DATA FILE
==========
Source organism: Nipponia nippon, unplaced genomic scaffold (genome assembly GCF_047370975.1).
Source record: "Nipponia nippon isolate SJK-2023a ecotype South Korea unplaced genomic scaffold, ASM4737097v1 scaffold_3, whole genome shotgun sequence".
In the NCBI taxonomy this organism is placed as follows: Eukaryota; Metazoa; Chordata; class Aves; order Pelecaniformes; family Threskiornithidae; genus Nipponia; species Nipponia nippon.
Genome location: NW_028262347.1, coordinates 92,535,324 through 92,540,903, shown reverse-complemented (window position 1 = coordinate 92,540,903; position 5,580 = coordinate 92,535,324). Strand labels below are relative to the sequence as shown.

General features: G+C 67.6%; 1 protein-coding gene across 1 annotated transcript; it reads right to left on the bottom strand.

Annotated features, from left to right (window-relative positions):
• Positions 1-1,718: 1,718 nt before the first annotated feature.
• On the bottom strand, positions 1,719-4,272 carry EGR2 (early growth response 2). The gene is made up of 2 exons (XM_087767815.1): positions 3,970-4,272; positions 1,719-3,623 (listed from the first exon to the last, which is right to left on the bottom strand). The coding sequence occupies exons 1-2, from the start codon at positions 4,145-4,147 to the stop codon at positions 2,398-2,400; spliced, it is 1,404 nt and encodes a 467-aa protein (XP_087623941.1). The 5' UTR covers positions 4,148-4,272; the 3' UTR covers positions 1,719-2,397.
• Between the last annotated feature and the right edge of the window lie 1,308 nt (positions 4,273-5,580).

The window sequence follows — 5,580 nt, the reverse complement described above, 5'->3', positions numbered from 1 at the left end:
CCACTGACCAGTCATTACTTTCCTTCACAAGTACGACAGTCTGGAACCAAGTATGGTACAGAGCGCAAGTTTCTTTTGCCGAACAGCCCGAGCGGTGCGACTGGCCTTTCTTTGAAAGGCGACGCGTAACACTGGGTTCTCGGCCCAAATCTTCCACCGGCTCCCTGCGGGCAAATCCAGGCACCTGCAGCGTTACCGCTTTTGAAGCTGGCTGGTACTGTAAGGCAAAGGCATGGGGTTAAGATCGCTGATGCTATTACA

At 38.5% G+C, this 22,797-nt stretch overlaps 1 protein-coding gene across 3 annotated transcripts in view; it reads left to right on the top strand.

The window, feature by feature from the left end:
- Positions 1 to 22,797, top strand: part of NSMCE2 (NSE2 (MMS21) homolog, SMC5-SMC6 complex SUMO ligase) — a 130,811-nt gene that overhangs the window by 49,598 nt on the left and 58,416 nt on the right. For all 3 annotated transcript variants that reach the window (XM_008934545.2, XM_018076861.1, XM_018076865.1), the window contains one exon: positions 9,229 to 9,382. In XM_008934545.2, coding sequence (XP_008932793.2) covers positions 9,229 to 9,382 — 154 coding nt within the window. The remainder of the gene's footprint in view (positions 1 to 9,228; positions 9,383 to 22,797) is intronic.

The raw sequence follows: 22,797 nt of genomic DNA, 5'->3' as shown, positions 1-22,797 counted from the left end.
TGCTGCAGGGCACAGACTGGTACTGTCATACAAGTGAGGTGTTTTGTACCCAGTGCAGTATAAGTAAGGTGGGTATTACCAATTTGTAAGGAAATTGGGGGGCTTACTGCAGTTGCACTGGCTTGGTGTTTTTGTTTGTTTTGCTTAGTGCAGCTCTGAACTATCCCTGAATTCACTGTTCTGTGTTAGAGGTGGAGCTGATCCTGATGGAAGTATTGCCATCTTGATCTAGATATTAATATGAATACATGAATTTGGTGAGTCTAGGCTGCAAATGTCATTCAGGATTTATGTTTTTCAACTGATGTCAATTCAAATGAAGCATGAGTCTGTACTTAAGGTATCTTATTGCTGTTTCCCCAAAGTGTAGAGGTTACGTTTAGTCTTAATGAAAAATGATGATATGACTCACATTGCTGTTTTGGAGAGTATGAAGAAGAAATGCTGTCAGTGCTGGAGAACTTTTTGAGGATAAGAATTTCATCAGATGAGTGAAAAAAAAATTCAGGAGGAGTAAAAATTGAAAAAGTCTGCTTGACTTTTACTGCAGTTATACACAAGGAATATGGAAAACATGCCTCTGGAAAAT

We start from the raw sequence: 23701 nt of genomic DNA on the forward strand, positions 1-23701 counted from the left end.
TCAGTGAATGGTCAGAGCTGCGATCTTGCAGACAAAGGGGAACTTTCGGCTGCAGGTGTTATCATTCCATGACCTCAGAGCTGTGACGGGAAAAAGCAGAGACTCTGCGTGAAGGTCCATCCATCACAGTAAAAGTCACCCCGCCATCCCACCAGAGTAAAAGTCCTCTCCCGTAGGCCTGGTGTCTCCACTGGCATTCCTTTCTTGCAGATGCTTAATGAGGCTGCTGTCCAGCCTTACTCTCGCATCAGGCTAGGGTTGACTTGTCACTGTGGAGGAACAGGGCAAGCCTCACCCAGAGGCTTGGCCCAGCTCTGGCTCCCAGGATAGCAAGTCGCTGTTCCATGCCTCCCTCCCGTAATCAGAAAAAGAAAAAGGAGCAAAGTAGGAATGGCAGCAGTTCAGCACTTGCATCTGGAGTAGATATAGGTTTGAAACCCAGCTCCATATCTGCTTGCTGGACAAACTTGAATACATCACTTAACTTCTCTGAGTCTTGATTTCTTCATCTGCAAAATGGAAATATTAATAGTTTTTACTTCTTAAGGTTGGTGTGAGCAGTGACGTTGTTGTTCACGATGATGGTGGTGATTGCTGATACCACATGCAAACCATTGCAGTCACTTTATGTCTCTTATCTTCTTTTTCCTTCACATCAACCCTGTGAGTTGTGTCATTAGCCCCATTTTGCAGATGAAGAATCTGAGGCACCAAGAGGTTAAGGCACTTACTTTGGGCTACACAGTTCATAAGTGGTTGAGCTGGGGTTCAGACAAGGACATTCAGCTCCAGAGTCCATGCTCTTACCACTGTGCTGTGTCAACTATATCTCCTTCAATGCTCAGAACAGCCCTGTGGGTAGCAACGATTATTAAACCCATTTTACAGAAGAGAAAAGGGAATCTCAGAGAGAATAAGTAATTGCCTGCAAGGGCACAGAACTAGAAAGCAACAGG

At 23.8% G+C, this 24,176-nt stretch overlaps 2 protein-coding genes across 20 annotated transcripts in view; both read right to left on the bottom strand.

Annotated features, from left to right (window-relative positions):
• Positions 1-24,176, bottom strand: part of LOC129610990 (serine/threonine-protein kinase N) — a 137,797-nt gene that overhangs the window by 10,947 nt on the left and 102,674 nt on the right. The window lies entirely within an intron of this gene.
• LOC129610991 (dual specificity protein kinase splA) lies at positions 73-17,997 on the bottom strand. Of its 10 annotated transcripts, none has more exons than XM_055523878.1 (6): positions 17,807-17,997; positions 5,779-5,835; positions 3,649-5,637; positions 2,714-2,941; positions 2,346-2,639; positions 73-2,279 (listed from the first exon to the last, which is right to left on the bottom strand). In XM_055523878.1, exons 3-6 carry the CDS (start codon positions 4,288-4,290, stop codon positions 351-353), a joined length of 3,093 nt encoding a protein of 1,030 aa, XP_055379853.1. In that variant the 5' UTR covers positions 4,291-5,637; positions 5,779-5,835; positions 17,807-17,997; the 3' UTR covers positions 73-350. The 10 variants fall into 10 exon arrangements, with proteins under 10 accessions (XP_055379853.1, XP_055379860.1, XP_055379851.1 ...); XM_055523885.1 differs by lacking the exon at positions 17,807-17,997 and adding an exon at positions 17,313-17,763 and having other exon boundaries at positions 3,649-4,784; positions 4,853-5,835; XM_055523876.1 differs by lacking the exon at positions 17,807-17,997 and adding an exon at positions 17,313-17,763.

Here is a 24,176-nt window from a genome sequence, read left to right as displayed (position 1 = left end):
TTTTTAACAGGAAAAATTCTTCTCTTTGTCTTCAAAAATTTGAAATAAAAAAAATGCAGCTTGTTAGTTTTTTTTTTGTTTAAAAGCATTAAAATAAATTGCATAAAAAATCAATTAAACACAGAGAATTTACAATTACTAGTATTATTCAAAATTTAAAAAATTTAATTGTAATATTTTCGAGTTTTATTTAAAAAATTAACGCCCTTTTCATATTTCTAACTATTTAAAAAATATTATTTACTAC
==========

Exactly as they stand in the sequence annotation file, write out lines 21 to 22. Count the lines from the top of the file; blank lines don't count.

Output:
• Positions 1-24,176, bottom strand: part of LOC129610990 (serine/threonine-protein kinase N) — a 137,797-nt gene that overhangs the window by 10,947 nt on the left and 102,674 nt on the right. The window lies entirely within an intron of this gene.
• LOC129610991 (dual specificity protein kinase splA) lies at positions 73-17,997 on the bottom strand. Of its 10 annotated transcripts, none has more exons than XM_055523878.1 (6): positions 17,807-17,997; positions 5,779-5,835; positions 3,649-5,637; positions 2,714-2,941; positions 2,346-2,639; positions 73-2,279 (listed from the first exon to the last, which is right to left on the bottom strand). In XM_055523878.1, exons 3-6 carry the CDS (start codon positions 4,288-4,290, stop codon positions 351-353), a joined length of 3,093 nt encoding a protein of 1,030 aa, XP_055379853.1. In that variant the 5' UTR covers positions 4,291-5,637; positions 5,779-5,835; positions 17,807-17,997; the 3' UTR covers positions 73-350. The 10 variants fall into 10 exon arrangements, with proteins under 10 accessions (XP_055379853.1, XP_055379860.1, XP_055379851.1 ...); XM_055523885.1 differs by lacking the exon at positions 17,807-17,997 and adding an exon at positions 17,313-17,763 and having other exon boundaries at positions 3,649-4,784; positions 4,853-5,835; XM_055523876.1 differs by lacking the exon at positions 17,807-17,997 and adding an exon at positions 17,313-17,763.